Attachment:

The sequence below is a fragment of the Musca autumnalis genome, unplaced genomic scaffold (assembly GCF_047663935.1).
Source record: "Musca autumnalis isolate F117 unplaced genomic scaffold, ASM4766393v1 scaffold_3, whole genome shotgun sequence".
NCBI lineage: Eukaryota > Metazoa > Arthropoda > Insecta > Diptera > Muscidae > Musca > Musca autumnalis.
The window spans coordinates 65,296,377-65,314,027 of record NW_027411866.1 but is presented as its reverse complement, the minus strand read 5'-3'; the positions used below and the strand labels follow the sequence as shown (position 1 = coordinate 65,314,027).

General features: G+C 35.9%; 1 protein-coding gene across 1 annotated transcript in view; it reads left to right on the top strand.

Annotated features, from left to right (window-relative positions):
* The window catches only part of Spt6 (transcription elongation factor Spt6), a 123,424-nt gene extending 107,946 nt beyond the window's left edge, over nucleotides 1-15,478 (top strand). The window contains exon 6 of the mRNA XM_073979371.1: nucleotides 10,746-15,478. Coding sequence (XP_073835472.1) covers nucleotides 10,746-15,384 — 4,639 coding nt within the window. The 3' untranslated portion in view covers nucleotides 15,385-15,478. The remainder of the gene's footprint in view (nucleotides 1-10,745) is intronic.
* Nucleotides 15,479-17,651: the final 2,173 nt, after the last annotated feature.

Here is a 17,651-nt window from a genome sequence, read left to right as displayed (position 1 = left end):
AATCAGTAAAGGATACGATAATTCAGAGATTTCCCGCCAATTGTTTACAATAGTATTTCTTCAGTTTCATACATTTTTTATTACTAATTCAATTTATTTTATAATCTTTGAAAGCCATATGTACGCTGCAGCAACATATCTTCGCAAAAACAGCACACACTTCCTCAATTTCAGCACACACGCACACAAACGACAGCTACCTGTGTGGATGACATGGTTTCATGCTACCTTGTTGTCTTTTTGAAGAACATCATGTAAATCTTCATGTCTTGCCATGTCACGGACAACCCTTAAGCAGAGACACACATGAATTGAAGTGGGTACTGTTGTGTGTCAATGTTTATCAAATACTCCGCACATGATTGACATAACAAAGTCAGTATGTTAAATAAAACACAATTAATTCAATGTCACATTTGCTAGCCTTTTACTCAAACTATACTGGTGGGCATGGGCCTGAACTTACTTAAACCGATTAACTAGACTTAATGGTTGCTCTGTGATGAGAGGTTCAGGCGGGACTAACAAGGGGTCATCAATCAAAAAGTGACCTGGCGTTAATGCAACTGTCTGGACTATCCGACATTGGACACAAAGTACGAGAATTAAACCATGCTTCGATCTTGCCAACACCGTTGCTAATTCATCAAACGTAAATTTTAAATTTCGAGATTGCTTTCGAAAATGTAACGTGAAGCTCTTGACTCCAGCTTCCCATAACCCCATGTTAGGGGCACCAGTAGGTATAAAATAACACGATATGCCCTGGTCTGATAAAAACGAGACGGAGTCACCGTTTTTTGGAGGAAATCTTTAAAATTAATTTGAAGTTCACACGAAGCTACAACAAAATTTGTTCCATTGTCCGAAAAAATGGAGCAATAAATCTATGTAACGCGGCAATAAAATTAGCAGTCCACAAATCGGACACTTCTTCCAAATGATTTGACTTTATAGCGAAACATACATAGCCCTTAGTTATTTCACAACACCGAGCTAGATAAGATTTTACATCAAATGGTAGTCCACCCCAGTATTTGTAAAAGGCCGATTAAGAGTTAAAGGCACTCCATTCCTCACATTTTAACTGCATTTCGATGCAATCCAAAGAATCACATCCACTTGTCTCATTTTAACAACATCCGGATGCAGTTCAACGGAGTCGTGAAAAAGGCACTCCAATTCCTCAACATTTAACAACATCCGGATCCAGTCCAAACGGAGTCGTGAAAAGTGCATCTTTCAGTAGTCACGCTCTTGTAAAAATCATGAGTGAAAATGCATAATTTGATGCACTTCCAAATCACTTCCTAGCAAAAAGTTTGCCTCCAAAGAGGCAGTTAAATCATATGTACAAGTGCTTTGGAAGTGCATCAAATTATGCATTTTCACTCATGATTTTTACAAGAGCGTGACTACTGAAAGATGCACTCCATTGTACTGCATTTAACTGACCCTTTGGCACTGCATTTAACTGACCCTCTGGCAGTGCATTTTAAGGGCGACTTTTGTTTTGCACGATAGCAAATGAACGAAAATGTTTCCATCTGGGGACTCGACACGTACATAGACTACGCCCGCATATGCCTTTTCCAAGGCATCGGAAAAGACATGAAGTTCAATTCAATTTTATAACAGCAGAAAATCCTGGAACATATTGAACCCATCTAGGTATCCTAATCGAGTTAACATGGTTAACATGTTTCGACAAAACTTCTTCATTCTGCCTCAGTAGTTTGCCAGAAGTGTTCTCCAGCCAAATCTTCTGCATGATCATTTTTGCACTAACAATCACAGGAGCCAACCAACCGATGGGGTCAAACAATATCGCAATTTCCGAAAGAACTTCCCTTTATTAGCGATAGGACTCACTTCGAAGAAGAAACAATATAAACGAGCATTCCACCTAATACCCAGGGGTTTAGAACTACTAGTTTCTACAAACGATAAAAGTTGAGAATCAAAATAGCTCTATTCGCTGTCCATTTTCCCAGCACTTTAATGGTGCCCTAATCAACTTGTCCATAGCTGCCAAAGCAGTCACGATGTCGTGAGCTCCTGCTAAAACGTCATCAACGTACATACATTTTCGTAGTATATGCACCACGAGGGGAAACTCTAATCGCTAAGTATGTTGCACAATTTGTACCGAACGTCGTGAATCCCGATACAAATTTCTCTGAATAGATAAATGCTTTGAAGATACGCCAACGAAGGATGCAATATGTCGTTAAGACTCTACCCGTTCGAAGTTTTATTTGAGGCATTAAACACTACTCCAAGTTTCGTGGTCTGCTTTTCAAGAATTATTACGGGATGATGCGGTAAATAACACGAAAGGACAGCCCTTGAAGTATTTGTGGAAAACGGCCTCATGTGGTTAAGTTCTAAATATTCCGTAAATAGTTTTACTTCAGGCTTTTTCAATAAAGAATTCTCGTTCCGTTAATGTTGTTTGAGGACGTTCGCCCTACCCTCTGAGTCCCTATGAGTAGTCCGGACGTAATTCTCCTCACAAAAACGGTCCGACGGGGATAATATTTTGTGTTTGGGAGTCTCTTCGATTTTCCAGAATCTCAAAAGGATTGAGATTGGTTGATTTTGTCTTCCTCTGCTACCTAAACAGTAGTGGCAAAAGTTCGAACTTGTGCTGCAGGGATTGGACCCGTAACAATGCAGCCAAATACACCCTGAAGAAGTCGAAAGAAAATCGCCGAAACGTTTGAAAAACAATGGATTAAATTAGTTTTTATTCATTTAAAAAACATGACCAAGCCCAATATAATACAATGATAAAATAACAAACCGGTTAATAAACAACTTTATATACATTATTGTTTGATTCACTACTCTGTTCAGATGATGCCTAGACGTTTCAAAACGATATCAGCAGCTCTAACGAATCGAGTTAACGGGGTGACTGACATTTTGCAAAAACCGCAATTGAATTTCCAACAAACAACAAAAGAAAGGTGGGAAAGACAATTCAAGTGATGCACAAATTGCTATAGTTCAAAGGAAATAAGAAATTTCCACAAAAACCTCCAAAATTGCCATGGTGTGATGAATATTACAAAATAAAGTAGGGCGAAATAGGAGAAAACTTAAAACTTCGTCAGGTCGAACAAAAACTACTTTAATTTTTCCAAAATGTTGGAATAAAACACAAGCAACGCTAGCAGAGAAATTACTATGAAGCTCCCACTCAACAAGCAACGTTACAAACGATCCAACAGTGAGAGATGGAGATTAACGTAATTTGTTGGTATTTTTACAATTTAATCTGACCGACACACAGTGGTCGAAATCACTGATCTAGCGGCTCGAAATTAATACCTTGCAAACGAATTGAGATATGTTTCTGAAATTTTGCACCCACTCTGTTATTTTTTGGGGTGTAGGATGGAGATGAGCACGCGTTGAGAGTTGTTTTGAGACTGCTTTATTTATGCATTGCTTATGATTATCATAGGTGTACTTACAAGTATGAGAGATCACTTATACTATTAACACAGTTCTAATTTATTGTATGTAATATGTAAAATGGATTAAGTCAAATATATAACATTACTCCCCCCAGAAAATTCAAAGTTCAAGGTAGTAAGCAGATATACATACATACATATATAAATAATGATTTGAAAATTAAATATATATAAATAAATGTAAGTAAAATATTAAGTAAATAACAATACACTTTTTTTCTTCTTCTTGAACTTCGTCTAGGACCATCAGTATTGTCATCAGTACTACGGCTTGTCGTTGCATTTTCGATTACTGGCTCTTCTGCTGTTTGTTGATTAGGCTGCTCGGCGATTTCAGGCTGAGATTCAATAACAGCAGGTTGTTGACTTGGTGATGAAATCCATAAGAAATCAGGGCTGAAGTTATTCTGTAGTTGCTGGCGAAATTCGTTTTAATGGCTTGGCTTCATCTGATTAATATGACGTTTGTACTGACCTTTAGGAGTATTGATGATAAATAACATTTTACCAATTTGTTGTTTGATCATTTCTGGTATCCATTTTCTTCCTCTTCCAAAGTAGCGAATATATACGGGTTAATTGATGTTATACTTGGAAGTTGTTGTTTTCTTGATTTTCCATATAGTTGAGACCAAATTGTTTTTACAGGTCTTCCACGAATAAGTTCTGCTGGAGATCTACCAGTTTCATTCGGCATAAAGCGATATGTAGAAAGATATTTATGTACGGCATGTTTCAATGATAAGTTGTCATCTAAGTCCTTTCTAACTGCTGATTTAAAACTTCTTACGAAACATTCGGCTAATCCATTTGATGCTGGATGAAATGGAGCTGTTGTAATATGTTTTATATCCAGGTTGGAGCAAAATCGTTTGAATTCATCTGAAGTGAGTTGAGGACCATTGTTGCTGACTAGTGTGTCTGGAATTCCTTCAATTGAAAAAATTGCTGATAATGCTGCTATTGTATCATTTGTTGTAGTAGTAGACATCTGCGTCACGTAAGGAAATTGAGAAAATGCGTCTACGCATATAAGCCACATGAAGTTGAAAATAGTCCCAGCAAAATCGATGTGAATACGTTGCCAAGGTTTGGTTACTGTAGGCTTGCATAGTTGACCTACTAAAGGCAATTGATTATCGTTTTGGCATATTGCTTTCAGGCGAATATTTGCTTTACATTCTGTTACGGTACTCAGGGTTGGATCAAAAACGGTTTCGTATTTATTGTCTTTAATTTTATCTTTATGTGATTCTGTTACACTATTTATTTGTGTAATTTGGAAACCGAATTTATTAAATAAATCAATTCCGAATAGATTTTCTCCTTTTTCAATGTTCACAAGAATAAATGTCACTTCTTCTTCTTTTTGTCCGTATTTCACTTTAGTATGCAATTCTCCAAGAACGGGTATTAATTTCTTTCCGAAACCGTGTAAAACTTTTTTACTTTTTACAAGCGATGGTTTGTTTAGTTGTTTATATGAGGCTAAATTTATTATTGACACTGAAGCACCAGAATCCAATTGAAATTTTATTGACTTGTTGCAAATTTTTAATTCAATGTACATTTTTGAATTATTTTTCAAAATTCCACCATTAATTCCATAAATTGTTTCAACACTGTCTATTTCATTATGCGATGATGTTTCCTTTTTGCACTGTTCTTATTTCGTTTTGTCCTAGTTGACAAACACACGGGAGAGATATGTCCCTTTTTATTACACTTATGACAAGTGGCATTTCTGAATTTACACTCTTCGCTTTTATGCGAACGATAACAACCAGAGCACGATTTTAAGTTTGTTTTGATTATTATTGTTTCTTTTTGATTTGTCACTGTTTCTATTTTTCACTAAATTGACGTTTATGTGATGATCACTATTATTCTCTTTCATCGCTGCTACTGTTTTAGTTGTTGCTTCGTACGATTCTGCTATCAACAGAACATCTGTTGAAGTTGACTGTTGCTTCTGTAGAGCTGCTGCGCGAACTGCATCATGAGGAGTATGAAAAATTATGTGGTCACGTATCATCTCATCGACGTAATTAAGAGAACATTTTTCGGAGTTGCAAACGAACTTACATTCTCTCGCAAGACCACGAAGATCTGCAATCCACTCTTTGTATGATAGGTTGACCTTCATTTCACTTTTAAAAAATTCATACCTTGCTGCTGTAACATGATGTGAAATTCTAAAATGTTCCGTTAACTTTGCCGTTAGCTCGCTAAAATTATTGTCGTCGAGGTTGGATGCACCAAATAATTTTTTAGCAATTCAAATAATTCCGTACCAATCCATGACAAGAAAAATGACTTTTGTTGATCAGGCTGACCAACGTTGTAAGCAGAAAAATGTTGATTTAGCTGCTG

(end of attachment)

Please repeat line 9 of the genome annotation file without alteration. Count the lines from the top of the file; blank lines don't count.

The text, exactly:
Here is a 17,651-nt window from a genome sequence, read left to right as displayed (position 1 = left end):